The spectacular collapse of WeWork in September 2019 was a wake-up call for the global technology sector.
The US co-working company, which billed itself as a technology firm, was gearing up for an IPO, raising a whopping $47 billion in investment to fund a launch in more than 110 cities around the world.
“I’ve had some of the very best funds in Europe offer us rate reports without having to launch an extended process,” says Barnaby Hassi-Yo, founder and CEO of Cleo, of the FinTech app’s “surprisingly simple” launch and series. Rounds before WeWork’s collapse. “We had incredible consumer traction and the number of active users was growing at a crazy rate.”
When concerns were raised about WeWork’s plans for profitability, the float was shelved and co-founder Adam Neumann was fired as CEO. WeWork, forced to change its business model, is worth $3.75 billion today.
Hashi-Yo, who founded Cleo in 2016, says venture capitalists around the world have also taken note of the losses of another fast-growing company, the taxi app Uber.
Speaking to TechBlast, he explains, “Everything changed with our Series B: It was right after the WeWork crash and the Uber moment, so VCs were suddenly paying much more attention to the singular economics of the business, not just revenue growth.
“We are purposefully – and perhaps naively – focused on growing our user base and doing everything we can to help them improve their financial health without spending a lot of time building a business model. This made the Series B much more challenging than previous rounds, and even though we ended up with multiple courses and a great investor, it took six months to close versus a few weeks for previous rounds.”
Cleo is a digital assistant that supports people throughout their financial life, from their first paycheck to their first home. The company aims to positively impact the lives of millions of young people with limited financial literacy.
By reaching these people early in their journey with clear and simple guidance – delivered in a fresh, engaging tone of voice that pulls no punches – Clea says it can completely change the trajectory of their financial lives.
The London-based company has just raised a £66m Series C round as it seeks to double in the US market.
“We learned from [our Series B experience] and really doubled down on building the business model before raising Series C,” says Hashi-Yo. “So even in a really challenging market, we were able to raise a great round pretty easily because the metrics made sense and there was a clear path to continued growth and profitability.”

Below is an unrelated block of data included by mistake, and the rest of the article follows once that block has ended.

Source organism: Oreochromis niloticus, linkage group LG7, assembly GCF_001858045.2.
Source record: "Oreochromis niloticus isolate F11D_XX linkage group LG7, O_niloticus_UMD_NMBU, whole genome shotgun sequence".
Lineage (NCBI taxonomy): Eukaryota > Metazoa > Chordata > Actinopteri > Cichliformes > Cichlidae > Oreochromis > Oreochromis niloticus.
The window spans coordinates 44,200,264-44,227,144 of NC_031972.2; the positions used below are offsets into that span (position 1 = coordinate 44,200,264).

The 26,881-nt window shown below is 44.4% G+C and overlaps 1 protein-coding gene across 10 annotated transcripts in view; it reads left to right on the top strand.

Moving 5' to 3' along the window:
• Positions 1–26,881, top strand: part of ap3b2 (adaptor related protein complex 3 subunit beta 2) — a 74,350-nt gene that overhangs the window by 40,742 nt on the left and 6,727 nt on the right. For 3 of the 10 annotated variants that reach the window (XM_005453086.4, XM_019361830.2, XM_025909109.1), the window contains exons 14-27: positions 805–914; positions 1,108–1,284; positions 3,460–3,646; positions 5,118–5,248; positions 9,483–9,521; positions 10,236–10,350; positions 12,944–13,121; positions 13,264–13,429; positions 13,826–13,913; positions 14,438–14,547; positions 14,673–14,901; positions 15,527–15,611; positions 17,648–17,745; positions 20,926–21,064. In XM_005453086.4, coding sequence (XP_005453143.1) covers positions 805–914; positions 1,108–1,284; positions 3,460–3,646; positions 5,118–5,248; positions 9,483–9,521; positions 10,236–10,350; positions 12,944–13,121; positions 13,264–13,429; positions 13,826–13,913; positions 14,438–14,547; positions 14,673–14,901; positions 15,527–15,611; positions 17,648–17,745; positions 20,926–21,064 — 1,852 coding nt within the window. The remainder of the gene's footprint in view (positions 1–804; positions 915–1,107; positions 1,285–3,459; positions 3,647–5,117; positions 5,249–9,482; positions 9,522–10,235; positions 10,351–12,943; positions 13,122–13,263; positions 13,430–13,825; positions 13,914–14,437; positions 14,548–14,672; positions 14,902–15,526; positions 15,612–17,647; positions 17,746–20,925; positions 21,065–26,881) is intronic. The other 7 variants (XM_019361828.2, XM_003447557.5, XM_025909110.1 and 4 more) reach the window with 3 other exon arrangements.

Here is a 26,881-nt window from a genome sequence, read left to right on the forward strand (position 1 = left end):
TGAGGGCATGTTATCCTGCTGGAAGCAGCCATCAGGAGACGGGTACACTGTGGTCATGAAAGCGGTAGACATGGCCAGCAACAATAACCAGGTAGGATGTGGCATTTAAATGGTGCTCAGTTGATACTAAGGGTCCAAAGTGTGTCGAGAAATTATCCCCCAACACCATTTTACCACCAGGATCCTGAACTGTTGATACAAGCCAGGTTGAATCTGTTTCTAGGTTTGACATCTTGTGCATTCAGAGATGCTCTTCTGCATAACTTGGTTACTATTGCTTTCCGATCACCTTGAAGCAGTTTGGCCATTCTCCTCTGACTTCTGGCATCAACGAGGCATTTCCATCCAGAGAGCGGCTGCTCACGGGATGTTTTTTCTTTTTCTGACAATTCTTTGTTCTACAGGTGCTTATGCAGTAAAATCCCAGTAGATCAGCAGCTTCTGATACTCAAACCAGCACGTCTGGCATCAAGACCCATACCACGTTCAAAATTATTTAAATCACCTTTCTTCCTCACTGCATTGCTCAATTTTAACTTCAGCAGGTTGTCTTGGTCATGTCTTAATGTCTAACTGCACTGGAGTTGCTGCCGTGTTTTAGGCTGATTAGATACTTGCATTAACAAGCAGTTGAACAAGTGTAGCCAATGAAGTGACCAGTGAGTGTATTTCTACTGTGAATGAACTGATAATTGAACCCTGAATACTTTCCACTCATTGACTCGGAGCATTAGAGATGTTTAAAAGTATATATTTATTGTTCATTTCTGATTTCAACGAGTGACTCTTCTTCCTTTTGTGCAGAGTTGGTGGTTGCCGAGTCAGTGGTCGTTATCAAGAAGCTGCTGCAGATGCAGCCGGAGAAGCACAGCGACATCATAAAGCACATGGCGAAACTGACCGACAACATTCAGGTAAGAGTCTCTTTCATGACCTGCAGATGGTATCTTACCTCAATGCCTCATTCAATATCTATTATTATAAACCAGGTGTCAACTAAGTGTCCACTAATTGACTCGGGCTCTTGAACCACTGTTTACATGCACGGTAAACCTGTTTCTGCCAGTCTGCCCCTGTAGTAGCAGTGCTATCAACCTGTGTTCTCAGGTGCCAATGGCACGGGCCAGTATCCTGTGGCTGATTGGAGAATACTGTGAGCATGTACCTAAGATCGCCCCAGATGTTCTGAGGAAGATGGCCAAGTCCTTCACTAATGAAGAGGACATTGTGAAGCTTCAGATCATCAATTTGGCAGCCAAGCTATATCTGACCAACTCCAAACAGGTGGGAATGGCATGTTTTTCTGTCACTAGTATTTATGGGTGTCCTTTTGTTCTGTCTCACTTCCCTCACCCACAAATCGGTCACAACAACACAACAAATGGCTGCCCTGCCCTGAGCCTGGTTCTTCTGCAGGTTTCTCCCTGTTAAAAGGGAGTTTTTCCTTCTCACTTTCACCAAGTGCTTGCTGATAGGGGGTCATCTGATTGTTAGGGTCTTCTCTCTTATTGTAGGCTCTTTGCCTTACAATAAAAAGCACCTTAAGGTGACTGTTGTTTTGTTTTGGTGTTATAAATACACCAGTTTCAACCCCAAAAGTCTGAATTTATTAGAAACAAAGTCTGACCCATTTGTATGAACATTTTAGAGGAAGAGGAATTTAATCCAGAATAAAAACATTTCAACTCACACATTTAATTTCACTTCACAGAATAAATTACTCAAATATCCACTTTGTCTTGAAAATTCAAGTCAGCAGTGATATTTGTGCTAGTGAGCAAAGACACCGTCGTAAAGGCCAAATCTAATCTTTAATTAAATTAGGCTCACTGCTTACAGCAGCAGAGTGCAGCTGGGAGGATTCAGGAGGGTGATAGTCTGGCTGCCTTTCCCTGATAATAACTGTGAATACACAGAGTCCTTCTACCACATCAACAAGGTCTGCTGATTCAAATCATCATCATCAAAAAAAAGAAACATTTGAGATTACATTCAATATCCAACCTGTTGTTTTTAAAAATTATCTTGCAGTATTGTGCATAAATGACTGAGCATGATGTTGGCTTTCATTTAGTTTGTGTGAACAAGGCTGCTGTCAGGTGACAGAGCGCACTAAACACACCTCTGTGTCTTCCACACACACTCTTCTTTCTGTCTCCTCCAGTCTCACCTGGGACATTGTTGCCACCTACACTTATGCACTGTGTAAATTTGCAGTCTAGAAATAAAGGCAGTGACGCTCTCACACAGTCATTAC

Cleo has helped millions of users on their financial journey, with over half upgrading to one of the paid subscription levels within the first 12 months of downloading the app.
A US-first growth strategy
The Series C round of fundraising was led by Belgian investment firm Sofina with support from existing investors including EQT Ventures & Balderton Capital.
It concludes the remarkable success story of a British startup that deliberately adopted a US-first growth strategy to dislodge traditional US financial services providers who are making exorbitant profits by charging customers unfair and unnecessary fees.
“We originally created Cleo on Facebook Messenger, where we got our first million users,” the entrepreneur explains. “At first we were 100% UK focused and actually only launched in the US because so many users were asking when we were launching there. Knowing that there was a good audience, we built a version to run in the US as a five-day test and launched with fairly low expectations.
“Within a week we were growing faster than our product had ever been in the UK, with 10,000 users a day signing up and connecting their bank accounts to Cleo. That was the moment we realized that the US had to be our main market, and we were fully focused on making that happen.
“Today, we are $30 million in revenue, growing 3x a year, and valued at half a billion dollars.”
Hassi-Yeo says banking data partner Plaid has made clearing regulatory hurdles across the Atlantic “very easy”.
“They were launched in the UK so we used them, but their main market was the US. Initially, they took on much of the “hard work”.
Cleo will use the new funding to grow its headcount from 140 to more than 220 and continue to iterate and improve its product suite.
“Team is everything”
So what advice would Hashi-Yo have for young entrepreneurs?
“The team is really everything,” he says. “Never, ever lower the bar and be proactive in hiring and training employees for the next set of required roles.
“Talk to founders who’ve done it before – they’re the only people really qualified to give you advice on growing your business.
“But always remember that every business is very different and there are multiple ways to succeed, so don’t get discouraged either. Undoubtedly, this is a difficult path, but very useful.”